Compromise? Sometimes You Can’t

We hear a lot about compromise these days. Compromise is defined as “a settlement of differences by mutual concessions.” In everyday life, we have to make compromises all the time in order to be able to live peaceably. If I am driving to town and someone pulls out in front of me going slower, I have to compromise what I was doing and slow down instead of being selfish, getting angry, impatient, and riding their bumper to try to force them to drive the way that I think they should. If I eat with someone else and the exact preference I have isn’t available, then I compromise what I wanted and order something different because I should make every attempt to live at peace with others and the issues involved are just not that important in the scheme of everything. When one thinks about it, we truly make compromises all the time and this is usually a good and necessary action.

In the political realm, we see compromise on a routine basis for legislation to get passed. Those that compromise the most get the most done. Ronald Reagan is famous for saying that one “can get a lot done when it doesn’t matter who gets the credit” (paraphrase). We generally think of those that compromise favorably because it is usually favorable to be compromising and giving in life. If the end result is still accomplished in a different manner, then the mission still was finished as planned and everyone is happy. This all assumes that no harm, or the least amount of harm, is done, that no existing laws are being broken and is ethical, and that it honors one’s morality.

Compromising when it involves matters of faith is a completely different matter although. If someone can compromise their faith in any manner, then saying that it is their faith is certainly questionable. When it is believed that it is God’s decrees in scripture that must be followed, then compromise necessarily brings a denial of faith in God. This is a serious matter that those who don’t hold to any faith cannot understand for they live a world of relativistic thought on everything. Having the absolutes of scripture is just way too much of a change in thought for many in our day to swallow without choking in repulsion. Christians must not compromise their faith to please those who hold everything relative.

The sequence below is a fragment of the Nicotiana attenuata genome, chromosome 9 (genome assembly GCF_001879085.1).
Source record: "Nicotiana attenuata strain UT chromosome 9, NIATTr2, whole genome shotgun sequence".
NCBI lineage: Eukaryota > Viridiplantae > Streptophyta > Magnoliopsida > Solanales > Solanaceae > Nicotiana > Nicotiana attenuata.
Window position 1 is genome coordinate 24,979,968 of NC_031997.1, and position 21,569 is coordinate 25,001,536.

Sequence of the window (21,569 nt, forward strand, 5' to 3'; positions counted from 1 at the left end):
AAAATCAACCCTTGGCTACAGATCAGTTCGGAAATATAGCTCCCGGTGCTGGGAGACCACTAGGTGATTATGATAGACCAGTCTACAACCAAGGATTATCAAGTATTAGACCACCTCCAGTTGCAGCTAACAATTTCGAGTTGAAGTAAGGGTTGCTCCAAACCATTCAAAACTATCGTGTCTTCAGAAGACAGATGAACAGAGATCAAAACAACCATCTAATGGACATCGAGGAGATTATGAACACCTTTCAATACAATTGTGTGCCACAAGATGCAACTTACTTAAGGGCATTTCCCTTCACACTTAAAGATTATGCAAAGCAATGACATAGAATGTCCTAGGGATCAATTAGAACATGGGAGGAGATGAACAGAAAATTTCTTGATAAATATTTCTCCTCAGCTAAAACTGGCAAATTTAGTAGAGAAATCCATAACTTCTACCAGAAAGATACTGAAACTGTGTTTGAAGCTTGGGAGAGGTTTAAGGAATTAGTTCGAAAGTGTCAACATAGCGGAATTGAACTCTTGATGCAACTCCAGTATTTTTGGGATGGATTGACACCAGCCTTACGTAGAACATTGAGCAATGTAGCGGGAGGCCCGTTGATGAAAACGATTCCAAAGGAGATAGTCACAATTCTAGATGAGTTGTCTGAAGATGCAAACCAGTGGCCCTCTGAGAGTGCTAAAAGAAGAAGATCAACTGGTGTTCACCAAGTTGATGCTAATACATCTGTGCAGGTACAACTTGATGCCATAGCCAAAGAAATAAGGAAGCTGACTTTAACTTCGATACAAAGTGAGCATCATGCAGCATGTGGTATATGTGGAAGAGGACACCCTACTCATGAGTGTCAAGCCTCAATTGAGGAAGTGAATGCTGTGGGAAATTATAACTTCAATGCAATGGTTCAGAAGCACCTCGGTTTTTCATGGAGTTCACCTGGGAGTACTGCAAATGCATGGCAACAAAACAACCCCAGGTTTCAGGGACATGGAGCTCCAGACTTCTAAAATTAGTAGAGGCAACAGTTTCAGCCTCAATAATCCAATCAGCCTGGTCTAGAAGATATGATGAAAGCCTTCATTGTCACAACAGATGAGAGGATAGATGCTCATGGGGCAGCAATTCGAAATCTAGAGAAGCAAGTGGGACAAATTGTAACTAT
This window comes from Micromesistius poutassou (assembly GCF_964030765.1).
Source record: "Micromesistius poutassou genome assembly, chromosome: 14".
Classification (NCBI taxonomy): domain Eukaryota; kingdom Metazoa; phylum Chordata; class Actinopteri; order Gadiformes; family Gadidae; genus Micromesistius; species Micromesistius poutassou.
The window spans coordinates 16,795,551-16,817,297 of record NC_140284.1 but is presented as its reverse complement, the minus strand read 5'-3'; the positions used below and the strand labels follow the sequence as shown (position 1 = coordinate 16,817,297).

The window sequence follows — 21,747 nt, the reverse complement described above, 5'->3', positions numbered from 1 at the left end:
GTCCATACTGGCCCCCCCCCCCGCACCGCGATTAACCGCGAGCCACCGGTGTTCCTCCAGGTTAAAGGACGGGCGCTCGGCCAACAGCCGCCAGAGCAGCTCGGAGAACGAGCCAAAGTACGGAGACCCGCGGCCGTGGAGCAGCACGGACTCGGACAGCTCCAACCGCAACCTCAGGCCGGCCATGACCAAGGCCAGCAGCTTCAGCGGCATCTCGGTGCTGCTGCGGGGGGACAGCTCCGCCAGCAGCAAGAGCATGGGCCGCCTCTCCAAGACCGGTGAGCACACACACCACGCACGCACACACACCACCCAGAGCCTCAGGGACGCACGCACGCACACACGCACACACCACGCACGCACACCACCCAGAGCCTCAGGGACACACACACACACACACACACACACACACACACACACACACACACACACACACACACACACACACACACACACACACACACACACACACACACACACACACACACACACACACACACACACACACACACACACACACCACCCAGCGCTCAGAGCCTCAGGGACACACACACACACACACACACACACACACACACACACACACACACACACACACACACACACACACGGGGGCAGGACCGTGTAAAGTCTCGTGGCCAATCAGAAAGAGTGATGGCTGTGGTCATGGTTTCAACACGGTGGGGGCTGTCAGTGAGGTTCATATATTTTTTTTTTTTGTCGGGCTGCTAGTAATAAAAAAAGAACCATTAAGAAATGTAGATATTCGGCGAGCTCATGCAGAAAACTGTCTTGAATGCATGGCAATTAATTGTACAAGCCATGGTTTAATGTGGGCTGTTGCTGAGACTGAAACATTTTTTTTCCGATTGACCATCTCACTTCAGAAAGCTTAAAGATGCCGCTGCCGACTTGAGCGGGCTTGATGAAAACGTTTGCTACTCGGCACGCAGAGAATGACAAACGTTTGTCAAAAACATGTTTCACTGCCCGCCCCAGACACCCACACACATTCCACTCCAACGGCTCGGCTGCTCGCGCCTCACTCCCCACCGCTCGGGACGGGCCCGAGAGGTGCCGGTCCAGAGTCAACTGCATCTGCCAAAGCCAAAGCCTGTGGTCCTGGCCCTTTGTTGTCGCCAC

During the presidential election debates last year, Governor Sarah Palin was asked to answer a question regarding homosexual marriage. It was easily detectable that she did not feel comfortable giving an answer that she was okay with “civil unions.” The point that is relevant is that approval was given to homosexual relationships, whether one calls it “marriage” or not. For the Christian who reads and believes the Bible, there is no middle ground: homosexual acts are sinful. Giving approval for this choice of lifestyle is also sinful and against the word of God. Senator Biden looked pointedly at Governor Palin and made that statement that the two actually had no differences on the issue followed by asking her to confirm that. She hesitated very noticeably before agreeing with him. It was a defining moment of compromise where compromise should not have occurred. Whether it made a difference in the election is open to debate, but compromise on matters of sin is certainly not blessed by God. When God’s children compromised with Him and “played the harlot,” they were eventually ruled by those whom God allowed to overcome them. However, this was always temporary until revival occurred! Let us remain true to God’s word in all that we do. There is too much at stake to be concerned with pleasing men when pleasing God is what is important above all. What is it going to take for revival to come to America?